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Garcia v. United States

United States District Court, D. South Carolina, Florence Division

June 30, 2015

Mario Alberto Garcia, Petitioner,
v.
United States of America, Respondent. Crim. No. 4:10-cr-00765-TLW

ORDER

TERRY L. WOOTEN, Chief District Judge.

This matter comes before the Court for consideration of the pro se petition to vacate, set aside, or correct a sentence pursuant to 28 U.S.C. § 2255 filed by Petitioner Mario Alberto Garcia. For the reasons stated below, the Court dismisses the petition.

I. Factual and Procedural History

Petitioner, a Mexican national, pled guilty to a drug conspiracy charge. He received a three-level role enhancement[1] and was sentenced to 200 months imprisonment.

Petitioner then filed a § 2255 petition in which he asserted several grounds for relief, including that his counsel was ineffective in failing to file a notice of appeal despite being directed to do so. The Court granted the petition as to that claim, vacated and immediately reinstated his conviction, and dismissed the remainder of the claims without prejudice. He then filed a direct appeal, and the Fourth Circuit affirmed. United States v. Garcia, 540 F.Appx. 164 (4th Cir. 2013).

Petitioner then timely filed this § 2255 petition, setting forth two grounds for relief: (1) that his sentencing enhancements were decided by the Court, rather than a jury, in violation of Alleyne v. United States, 133 S.Ct. 2151 (2013);[2] and (2) ineffective assistance of counsel. The Government filed a response in opposition and a motion for summary judgment, and he filed a reply.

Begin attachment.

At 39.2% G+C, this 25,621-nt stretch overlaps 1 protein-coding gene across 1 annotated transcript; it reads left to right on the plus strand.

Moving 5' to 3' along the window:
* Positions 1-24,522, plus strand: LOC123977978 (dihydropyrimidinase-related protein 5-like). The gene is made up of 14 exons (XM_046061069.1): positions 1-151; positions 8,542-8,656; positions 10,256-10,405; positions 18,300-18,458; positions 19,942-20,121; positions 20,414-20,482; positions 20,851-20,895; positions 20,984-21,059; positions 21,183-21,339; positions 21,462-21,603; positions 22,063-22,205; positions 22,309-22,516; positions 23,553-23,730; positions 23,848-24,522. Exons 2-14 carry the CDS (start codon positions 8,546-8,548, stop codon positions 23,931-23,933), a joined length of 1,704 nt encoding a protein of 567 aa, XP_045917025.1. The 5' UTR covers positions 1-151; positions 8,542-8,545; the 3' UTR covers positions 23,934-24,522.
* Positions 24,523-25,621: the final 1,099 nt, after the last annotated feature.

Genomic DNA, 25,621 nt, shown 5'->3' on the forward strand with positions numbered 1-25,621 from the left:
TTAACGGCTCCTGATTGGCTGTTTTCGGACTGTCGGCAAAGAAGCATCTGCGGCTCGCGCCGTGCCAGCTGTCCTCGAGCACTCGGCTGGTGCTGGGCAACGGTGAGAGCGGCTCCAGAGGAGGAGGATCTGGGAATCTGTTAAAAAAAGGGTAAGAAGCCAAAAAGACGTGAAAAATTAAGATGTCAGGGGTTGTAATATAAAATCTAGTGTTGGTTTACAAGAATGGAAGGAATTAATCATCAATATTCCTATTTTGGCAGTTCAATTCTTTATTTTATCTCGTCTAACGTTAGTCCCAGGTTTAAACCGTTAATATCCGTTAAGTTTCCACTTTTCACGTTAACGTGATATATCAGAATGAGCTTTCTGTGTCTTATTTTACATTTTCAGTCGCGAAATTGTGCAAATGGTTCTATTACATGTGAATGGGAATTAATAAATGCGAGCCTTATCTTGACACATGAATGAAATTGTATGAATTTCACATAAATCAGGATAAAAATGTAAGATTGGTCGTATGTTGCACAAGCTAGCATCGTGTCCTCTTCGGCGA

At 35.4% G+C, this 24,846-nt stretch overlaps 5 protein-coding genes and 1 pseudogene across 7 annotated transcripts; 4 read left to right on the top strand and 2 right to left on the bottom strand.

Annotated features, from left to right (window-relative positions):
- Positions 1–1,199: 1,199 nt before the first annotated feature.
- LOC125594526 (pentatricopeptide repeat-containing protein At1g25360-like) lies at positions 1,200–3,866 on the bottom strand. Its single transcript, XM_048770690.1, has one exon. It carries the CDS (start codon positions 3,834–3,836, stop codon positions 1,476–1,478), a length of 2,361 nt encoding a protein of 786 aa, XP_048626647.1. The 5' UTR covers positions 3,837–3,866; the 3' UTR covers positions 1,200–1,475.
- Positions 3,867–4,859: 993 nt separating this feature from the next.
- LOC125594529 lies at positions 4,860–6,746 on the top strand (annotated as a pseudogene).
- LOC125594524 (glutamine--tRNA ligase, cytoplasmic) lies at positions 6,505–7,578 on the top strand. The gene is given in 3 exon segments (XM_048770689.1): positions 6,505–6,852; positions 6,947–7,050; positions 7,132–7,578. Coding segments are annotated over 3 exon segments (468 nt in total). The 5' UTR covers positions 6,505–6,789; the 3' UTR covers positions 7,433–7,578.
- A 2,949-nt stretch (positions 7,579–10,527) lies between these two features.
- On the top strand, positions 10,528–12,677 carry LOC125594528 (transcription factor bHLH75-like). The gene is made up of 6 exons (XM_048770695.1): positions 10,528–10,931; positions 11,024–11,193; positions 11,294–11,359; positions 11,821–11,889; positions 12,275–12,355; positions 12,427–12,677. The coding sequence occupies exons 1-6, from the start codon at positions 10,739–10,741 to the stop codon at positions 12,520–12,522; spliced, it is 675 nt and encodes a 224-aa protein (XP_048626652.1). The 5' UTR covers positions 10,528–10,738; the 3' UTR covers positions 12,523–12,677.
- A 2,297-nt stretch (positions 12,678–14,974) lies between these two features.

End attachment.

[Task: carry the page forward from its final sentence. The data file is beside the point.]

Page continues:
This matter is now ripe for decision.

II. 28 U.S.C. § 2255

Title 28, Section 2255 of the United States Code provides that a prisoner in custody under sentence of a federal court may file a petition in the court that imposed the sentence to vacate, set aside, or correct the sentence. A petitioner is entitled to relief under § 2255 if he proves by a preponderance of the evidence one of the following: (1) that the sentence was imposed in violation of the Constitution or laws of the United States; (2) that the court was without jurisdiction to impose such sentence; (3) that the sentence was in excess of the maximum authorized by law; or (4) that the sentence is otherwise subject to collateral attack. See 28 U.S.C. § 2255(a); Miller v. United States, 261 F.2d 546, 547 (4th Cir. 1958) (per curiam). "The scope of review of non-constitutional error is more limited than that of constitutional error; a non-constitutional error does not provide a basis for collateral attack unless it involves a fundamental defect which inherently results in a complete miscarriage of justice, ' or is inconsistent with the rudimentary demands of fair procedure.'" Leano v. United States, 334 F.Supp.2d 885, 890 (D.S.C. 2004) (quoting United States v. Mikalajunas, 186 F.3d 490, 495-96 (4th Cir. 1999)).

In deciding a § 2255 petition, a court need not hold a hearing if "the motion and the files and records of the case conclusively show that the prisoner is entitled to no relief." 28 U.S.C. § 2255(b). The Court has thoroughly reviewed the motions, files, and records in this case, liberally construing Petitioner's filings, and finds that no hearing is necessary.

III. Standard of Review